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4.2 out of 5 stars
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on 6 January 2015
Great book, and there are sections of this which ought to be compulsory reading for many school maths students, journalists and anyone who wants to be able to tell when a politician is lying with statistics. It's well written and edited, although I think the latter tails off a bit meaning some of the later chapters are a bit rambling.
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on 20 October 2015
This book starts of with some inspiring insights into pure mathematics, then skips lightly through calculus before becoming bogged-down in probability and statistics. This last section forms the bulk of the text and is so reliant on framing maths in terms of US politics, US state lotteries, and a US-style obsession with the Judeo-Christian concept of a 'God' that I found it difficult to engage with. By the time we get to logical theory - the reason I was originally interested in the book - the author seems to have lost steam, and quickly skips on to his conclusion, again set against the backdrop of US politics and sport (baseball and American football). I couldn't face trudging through this last section, and felt so compelled to skip through it that I probably missed something inspirational.
He does present some interesting ideas around the notion of genius and the nature of democracy, but these are dealt with too swiftly to make the rest of the book worthwhile.
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TOP 500 REVIEWERon 29 June 2015
For me, it started with punch and vigor, and I thought "hello? am I in for a roller-coaster ride of interesting mathematics?". I needn't have gotten my hopes up. It moves in to some very weighty chapters to illustrate some points that could have been just as easily written on a single page. But of course, that wouldn't fill a book, so you end up with a lot of inane drivel.

It certainly isn't terrible. I just found myself skimming over large swathes of text thinking "yeah yeah yeah, where's the meat in this pie?".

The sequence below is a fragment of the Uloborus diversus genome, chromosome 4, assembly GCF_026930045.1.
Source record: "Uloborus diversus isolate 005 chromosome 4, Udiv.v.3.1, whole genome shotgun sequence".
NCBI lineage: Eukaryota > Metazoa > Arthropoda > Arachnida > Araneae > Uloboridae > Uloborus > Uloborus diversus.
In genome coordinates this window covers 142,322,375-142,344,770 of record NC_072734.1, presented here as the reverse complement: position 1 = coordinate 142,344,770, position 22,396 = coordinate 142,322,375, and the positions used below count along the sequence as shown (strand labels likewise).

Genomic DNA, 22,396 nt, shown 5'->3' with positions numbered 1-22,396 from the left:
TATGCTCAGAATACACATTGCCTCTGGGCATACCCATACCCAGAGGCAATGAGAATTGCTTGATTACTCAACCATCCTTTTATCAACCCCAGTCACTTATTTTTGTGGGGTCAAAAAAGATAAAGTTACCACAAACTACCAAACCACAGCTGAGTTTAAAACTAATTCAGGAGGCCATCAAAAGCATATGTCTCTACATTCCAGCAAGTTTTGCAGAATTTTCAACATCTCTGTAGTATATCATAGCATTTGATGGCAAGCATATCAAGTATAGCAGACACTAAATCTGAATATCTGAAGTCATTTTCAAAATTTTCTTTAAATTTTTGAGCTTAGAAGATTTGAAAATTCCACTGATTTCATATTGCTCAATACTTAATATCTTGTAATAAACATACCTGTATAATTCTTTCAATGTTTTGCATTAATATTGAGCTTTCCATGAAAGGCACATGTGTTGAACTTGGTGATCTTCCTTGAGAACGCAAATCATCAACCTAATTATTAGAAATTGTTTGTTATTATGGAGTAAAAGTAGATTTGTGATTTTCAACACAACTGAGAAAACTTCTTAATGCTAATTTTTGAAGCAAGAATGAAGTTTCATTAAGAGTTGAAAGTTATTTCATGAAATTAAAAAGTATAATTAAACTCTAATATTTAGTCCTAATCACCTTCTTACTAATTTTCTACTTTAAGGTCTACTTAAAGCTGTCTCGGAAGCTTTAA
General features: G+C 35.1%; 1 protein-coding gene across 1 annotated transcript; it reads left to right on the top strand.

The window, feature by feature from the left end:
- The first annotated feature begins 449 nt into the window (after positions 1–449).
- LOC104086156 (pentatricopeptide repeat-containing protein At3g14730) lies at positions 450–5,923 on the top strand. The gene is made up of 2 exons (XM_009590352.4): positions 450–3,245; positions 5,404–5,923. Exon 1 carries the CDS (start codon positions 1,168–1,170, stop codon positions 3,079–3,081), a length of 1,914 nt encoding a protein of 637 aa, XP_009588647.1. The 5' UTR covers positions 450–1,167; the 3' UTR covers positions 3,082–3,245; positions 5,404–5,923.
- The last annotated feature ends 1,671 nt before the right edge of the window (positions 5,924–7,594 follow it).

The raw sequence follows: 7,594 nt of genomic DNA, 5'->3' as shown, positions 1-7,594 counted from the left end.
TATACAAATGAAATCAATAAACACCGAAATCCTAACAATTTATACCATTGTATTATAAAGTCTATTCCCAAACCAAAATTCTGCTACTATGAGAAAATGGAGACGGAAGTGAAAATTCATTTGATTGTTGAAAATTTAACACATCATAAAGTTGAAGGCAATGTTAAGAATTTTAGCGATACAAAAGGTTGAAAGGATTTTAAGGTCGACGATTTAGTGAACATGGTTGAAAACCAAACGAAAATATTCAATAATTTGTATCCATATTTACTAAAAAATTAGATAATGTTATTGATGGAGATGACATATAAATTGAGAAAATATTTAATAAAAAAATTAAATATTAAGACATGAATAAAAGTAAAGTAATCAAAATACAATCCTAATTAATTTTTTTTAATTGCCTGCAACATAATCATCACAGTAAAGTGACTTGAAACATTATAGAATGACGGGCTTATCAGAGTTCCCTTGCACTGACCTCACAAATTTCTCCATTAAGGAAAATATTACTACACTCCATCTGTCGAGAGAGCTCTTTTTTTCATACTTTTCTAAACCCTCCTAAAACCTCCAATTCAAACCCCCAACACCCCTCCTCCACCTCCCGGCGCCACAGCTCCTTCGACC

Worth a read if you have the time to dig deep into the roots of what Jordan is trying to put forward. Overall though, as you might have guessed, I wont be re-reading it.
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on 2 September 2015
Written in easily accessible style, like a well-loved uncle who really gets the maths, explaining quite advanced concepts in terms hardly anyone could fail to grasp. No equations here, except maybe to show what an equation might look like. Rather, you'll find some back-of-napkin style hand drawn illustrations that go perfectly with the relaxed style of the text. News stories, ads, politicians, drugs companies, science articles, all shower us with a constant barrage of statistics. Want to understand the true meaning of all those numbers better than those who tout them? You might very well, after reading this book. Because, what it will give is more of a "feel" for how numbers should work, rather than the detailed mechanics of how to do the calculations yourself. And ultimately, in order not to be wrong, this can be far more important than the raw ability to do the sums.
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on 6 July 2014
An interesting book showing how maths underpins many aspects of everyday life and how it can be used and abused by politicians, policy makers and the media. However, you need a fairly developed facility in mathematics to understand some of the author's worked-out numerical examples.